7) Insert a shaft K1-S3 into the top of each fork (09-WHEELER). Then insert an extension (10-WHEELER) into each fork and lock by using a long screw K1-F12 and a nut K1-NT on the back tabs of the extension. This will tighten the fork grip around the shaft.
BRINGING IT ALL TOGETHER (sheet 4 in Drawing)
NOTE: before carrying on, make sure that the battery polarity is correct. Inverse polarity connection will damage your driver board K2-5620. The negative terminal faces the back of the body and the positive the front.
1. Insert the TRACTION assembly by mating the A-Frame (02-WHEELER) onto the back of the Body (05-WHEELER) from the bottom to the top (will not fit the other way around). Secure by attaching screws K1-F12 at right hand side tab and at the motor ring lock (bring tab in touch with the body).
2. Open up all terminal connecting blocks of the Driver Board K2-5620 by unscrewing the set screws it them (bring up, do not unscrew fully).
3. Screw wire 2 to the power block of the board (K2-5620) next to the label “Black –“.
4. Screw wire 1 to the positive terminal on the same block of K2-5620 right next to label “Red +”.
5. Plug wire 1 spade terminal to the positive tab at the front of the Body (05-WHEELER)
6. Attach the board K2-5620 together with Wire Lid (19-WHEELER) in the Body (05-WHEELER) in the shown position. Bend wires 1 and 2 as needed.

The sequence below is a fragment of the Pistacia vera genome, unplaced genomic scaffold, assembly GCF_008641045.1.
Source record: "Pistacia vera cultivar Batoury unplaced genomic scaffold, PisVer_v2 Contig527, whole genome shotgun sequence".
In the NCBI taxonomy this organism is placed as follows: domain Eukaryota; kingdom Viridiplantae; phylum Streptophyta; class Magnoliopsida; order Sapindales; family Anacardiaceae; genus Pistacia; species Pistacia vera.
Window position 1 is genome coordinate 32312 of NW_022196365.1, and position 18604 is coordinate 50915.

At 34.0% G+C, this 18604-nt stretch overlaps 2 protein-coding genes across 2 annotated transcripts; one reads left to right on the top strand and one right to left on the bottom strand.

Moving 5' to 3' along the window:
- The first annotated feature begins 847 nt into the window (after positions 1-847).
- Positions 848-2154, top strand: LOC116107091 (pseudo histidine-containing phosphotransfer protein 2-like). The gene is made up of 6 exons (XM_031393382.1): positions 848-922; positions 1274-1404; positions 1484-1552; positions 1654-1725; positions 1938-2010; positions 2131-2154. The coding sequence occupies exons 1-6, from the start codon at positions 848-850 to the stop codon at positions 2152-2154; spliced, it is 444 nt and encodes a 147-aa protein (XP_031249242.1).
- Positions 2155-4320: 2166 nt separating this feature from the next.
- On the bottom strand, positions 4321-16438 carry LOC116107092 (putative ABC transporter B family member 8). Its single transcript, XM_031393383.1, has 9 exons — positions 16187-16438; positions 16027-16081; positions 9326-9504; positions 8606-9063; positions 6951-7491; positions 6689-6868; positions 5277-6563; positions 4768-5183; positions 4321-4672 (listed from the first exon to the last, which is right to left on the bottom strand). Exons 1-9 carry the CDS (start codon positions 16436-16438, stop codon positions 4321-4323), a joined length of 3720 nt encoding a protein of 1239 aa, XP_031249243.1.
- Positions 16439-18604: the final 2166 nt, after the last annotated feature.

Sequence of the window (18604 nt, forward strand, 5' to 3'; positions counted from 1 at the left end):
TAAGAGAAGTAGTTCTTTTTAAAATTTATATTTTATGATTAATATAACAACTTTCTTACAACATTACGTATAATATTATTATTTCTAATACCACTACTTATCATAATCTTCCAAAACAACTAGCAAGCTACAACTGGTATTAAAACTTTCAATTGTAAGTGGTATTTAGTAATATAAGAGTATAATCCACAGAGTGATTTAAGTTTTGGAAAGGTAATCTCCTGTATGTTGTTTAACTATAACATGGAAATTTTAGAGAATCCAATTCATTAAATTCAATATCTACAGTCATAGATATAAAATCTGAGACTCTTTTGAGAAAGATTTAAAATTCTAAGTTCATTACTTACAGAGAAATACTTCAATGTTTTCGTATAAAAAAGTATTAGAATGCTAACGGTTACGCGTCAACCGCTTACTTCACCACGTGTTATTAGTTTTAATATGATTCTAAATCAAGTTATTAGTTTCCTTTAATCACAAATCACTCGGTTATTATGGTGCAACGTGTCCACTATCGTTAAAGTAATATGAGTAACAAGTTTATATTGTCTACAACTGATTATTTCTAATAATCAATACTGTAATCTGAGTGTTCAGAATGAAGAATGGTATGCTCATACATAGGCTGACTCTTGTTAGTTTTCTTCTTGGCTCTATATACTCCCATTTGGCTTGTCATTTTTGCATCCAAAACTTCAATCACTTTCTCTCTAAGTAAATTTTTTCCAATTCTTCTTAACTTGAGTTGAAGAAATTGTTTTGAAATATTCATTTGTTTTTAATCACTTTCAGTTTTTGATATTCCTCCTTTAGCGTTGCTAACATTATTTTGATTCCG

7. Insert wires 3,4 through the front window of the wire Lid (19-WHEELER) by crossing them transversally through the body. The bare terminals must end at the right side of body and the spade terminals at the left. Repeat for wires 5,6 at the back window.
9. Insert GBX2 at the dovetail slot on the front of the body and attach the set screw into the hole without tightening fully (see pic)
10. Connect all motors by following the polarity in the diagram and the guidance of the marked positive terminal in the motors.
11. With the script already loaded into the Microbit (K2-MB), plug the Microbit into the board slot connector with the LED array facing the terminal blocks of the board. The legend “WHEELER” should display on the microbit.
12. Place cart on a surface to function as a test-bed and run the test sequence in the section below:
1. Connect the Microbit and your mobile device through Bluetooth
2. Start the “Microbit blue” APP and click on “look for paired devices”. Choose your microbit. If effectively connected, this will change the display on the LED array to the letter “C”.